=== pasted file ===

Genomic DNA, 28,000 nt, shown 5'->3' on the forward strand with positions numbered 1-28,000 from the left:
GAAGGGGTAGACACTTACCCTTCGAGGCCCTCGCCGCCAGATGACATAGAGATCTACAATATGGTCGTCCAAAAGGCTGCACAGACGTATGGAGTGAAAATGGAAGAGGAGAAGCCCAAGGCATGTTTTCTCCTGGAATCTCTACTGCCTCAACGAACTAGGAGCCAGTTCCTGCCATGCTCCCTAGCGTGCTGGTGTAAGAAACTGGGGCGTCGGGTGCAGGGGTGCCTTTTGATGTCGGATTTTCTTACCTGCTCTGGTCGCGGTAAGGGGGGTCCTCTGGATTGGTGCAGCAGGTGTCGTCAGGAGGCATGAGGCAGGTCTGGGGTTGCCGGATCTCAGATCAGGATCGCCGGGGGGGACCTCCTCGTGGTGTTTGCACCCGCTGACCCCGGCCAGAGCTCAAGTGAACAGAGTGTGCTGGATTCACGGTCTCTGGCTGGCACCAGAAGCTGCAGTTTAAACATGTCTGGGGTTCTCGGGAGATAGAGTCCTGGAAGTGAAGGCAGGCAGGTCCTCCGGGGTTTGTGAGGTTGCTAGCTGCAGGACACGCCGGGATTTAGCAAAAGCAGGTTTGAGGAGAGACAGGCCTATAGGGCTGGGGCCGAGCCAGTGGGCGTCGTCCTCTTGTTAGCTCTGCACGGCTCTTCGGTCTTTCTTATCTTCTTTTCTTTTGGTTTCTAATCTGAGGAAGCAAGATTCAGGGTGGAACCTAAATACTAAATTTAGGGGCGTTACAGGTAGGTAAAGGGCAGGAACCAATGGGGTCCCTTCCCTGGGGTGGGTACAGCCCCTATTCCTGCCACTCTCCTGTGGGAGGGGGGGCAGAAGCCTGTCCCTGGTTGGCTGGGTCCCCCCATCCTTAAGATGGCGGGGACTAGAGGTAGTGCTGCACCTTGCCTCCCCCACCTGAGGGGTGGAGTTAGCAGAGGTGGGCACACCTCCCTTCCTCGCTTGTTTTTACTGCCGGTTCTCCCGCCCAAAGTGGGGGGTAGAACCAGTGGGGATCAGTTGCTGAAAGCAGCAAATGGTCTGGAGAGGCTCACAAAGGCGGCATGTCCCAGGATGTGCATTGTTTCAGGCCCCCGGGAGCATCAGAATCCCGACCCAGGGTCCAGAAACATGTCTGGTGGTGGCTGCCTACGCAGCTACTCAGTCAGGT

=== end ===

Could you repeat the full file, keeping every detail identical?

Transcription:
Genomic DNA, 28,000 nt, shown 5'->3' on the forward strand with positions numbered 1-28,000 from the left:
GAAGGGGTAGACACTTACCCTTCGAGGCCCTCGCCGCCAGATGACATAGAGATCTACAATATGGTCGTCCAAAAGGCTGCACAGACGTATGGAGTGAAAATGGAAGAGGAGAAGCCCAAGGCATGTTTTCTCCTGGAATCTCTACTGCCTCAACGAACTAGGAGCCAGTTCCTGCCATGCTCCCTAGCGTGCTGGTGTAAGAAACTGGGGCGTCGGGTGCAGGGGTGCCTTTTGATGTCGGATTTTCTTACCTGCTCTGGTCGCGGTAAGGGGGGTCCTCTGGATTGGTGCAGCAGGTGTCGTCAGGAGGCATGAGGCAGGTCTGGGGTTGCCGGATCTCAGATCAGGATCGCCGGGGGGGACCTCCTCGTGGTGTTTGCACCCGCTGACCCCGGCCAGAGCTCAAGTGAACAGAGTGTGCTGGATTCACGGTCTCTGGCTGGCACCAGAAGCTGCAGTTTAAACATGTCTGGGGTTCTCGGGAGATAGAGTCCTGGAAGTGAAGGCAGGCAGGTCCTCCGGGGTTTGTGAGGTTGCTAGCTGCAGGACACGCCGGGATTTAGCAAAAGCAGGTTTGAGGAGAGACAGGCCTATAGGGCTGGGGCCGAGCCAGTGGGCGTCGTCCTCTTGTTAGCTCTGCACGGCTCTTCGGTCTTTCTTATCTTCTTTTCTTTTGGTTTCTAATCTGAGGAAGCAAGATTCAGGGTGGAACCTAAATACTAAATTTAGGGGCGTTACAGGTAGGTAAAGGGCAGGAACCAATGGGGTCCCTTCCCTGGGGTGGGTACAGCCCCTATTCCTGCCACTCTCCTGTGGGAGGGGGGGCAGAAGCCTGTCCCTGGTTGGCTGGGTCCCCCCATCCTTAAGATGGCGGGGACTAGAGGTAGTGCTGCACCTTGCCTCCCCCACCTGAGGGGTGGAGTTAGCAGAGGTGGGCACACCTCCCTTCCTCGCTTGTTTTTACTGCCGGTTCTCCCGCCCAAAGTGGGGGGTAGAACCAGTGGGGATCAGTTGCTGAAAGCAGCAAATGGTCTGGAGAGGCTCACAAAGGCGGCATGTCCCAGGATGTGCATTGTTTCAGGCCCCCGGGAGCATCAGAATCCCGACCCAGGGTCCAGAAACATGTCTGGTGGTGGCTGCCTACGCAGCTACTCAGTCAGGT